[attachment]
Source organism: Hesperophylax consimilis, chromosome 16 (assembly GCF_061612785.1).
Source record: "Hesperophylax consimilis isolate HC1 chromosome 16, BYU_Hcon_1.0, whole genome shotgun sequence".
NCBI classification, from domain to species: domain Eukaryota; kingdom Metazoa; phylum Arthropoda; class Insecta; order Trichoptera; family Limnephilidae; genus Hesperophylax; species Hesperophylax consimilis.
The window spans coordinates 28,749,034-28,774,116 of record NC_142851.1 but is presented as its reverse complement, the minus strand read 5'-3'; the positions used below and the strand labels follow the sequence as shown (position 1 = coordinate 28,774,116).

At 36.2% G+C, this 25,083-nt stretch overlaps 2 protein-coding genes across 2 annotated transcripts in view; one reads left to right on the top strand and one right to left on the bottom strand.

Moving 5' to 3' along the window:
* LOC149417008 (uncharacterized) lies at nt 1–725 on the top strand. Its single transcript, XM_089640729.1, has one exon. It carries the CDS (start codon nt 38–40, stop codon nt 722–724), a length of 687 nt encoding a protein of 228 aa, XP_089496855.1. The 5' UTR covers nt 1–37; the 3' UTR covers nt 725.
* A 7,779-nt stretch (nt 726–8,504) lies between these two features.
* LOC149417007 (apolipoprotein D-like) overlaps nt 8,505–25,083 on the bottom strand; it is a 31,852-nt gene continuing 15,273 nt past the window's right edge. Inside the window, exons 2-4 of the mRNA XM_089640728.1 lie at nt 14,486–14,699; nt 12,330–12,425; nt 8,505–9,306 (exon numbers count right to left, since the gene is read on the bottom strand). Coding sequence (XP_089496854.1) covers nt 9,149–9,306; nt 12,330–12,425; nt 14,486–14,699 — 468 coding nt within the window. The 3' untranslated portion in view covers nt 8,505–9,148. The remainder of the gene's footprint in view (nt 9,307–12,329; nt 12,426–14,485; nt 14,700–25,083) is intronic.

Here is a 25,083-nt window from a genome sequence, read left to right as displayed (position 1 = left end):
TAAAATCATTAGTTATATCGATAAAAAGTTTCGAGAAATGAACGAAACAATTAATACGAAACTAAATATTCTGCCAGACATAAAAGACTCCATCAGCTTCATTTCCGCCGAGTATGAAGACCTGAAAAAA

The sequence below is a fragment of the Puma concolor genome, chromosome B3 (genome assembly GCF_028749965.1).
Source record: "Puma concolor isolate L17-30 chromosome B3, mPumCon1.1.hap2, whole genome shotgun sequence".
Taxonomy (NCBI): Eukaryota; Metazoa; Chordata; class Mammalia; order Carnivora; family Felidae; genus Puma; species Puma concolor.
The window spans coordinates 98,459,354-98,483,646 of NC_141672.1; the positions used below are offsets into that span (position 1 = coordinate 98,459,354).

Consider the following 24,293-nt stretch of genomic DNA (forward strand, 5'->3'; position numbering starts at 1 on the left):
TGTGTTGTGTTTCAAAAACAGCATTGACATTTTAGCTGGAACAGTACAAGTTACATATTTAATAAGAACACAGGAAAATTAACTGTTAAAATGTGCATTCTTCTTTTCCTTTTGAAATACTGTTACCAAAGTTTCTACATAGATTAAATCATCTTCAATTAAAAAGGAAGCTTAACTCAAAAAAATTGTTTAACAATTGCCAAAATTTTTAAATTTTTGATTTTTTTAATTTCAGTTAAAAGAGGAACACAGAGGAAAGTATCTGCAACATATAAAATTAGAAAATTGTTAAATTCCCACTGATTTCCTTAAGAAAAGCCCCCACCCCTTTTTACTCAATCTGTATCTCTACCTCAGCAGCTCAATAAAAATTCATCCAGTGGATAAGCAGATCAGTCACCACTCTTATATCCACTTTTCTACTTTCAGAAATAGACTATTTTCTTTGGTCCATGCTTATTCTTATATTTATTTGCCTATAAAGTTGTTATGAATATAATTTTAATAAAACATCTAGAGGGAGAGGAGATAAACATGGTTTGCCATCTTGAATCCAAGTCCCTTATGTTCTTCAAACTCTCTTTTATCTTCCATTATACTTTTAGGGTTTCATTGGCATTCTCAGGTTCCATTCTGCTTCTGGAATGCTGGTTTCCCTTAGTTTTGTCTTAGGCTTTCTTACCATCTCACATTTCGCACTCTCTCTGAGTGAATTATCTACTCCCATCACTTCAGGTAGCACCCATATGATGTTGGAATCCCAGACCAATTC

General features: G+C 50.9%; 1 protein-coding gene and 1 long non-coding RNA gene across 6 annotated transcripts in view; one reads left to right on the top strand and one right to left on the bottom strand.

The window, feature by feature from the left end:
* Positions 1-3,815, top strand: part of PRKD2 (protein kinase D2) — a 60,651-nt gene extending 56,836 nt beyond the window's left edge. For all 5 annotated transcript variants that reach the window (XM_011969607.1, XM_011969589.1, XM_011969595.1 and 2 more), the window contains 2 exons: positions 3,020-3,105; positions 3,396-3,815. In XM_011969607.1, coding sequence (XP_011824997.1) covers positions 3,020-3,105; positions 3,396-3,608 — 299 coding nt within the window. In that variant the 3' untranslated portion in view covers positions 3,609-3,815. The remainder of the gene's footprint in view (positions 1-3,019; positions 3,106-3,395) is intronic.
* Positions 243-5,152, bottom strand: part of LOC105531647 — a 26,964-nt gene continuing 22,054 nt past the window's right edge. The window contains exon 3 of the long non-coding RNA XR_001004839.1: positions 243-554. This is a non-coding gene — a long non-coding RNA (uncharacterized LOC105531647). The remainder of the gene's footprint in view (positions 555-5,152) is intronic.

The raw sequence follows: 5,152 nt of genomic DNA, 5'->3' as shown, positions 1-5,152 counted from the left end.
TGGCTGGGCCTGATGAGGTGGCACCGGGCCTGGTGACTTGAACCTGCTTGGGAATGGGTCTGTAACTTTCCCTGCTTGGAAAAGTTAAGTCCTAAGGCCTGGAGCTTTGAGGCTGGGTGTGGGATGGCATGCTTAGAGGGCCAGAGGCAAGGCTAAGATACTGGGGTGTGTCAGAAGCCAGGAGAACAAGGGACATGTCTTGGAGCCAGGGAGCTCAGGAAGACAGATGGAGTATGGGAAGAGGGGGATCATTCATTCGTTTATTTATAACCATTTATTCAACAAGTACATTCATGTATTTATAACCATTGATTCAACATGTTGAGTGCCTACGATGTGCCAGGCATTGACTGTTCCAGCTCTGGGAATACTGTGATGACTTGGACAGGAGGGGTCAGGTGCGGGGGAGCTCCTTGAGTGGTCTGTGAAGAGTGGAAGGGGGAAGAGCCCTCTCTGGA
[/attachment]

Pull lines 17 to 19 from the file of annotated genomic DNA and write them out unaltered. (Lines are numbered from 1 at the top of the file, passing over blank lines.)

TGTGTTGTGTTTCAAAAACAGCATTGACATTTTAGCTGGAACAGTACAAGTTACATATTTAATAAGAACACAGGAAAATTAACTGTTAAAATGTGCATTCTTCTTTTCCTTTTGAAATACTGTTACCAAAGTTTCTACATAGATTAAATCATCTTCAATTAAAAAGGAAGCTTAACTCAAAAAAATTGTTTAACAATTGCCAAAATTTTTAAATTTTTGATTTTTTTAATTTCAGTTAAAAGAGGAACACAGAGGAAAGTATCTGCAACATATAAAATTAGAAAATTGTTAAATTCCCACTGATTTCCTTAAGAAAAGCCCCCACCCCTTTTTACTCAATCTGTATCTCTACCTCAGCAGCTCAATAAAAATTCATCCAGTGGATAAGCAGATCAGTCACCACTCTTATATCCACTTTTCTACTTTCAGAAATAGACTATTTTCTTTGGTCCATGCTTATTCTTATATTTATTTGCCTATAAAGTTGTTATGAATATAATTTTAATAAAACATCTAGAGGGAGAGGAGATAAACATGGTTTGCCATCTTGAATCCAAGTCCCTTATGTTCTTCAAACTCTCTTTTATCTTCCATTATACTTTTAGGGTTTCATTGGCATTCTCAGGTTCCATTCTGCTTCTGGAATGCTGGTTTCCCTTAGTTTTGTCTTAGGCTTTCTTACCATCTCACATTTCGCACTCTCTCTGAGTGAATTATCTACTCCCATCACTTCAGGTAGCACCCATATGATGTTGGAATCCCAGACCAATTC

General features: G+C 50.9%; 1 protein-coding gene and 1 long non-coding RNA gene across 6 annotated transcripts in view; one reads left to right on the top strand and one right to left on the bottom strand.

The window, feature by feature from the left end: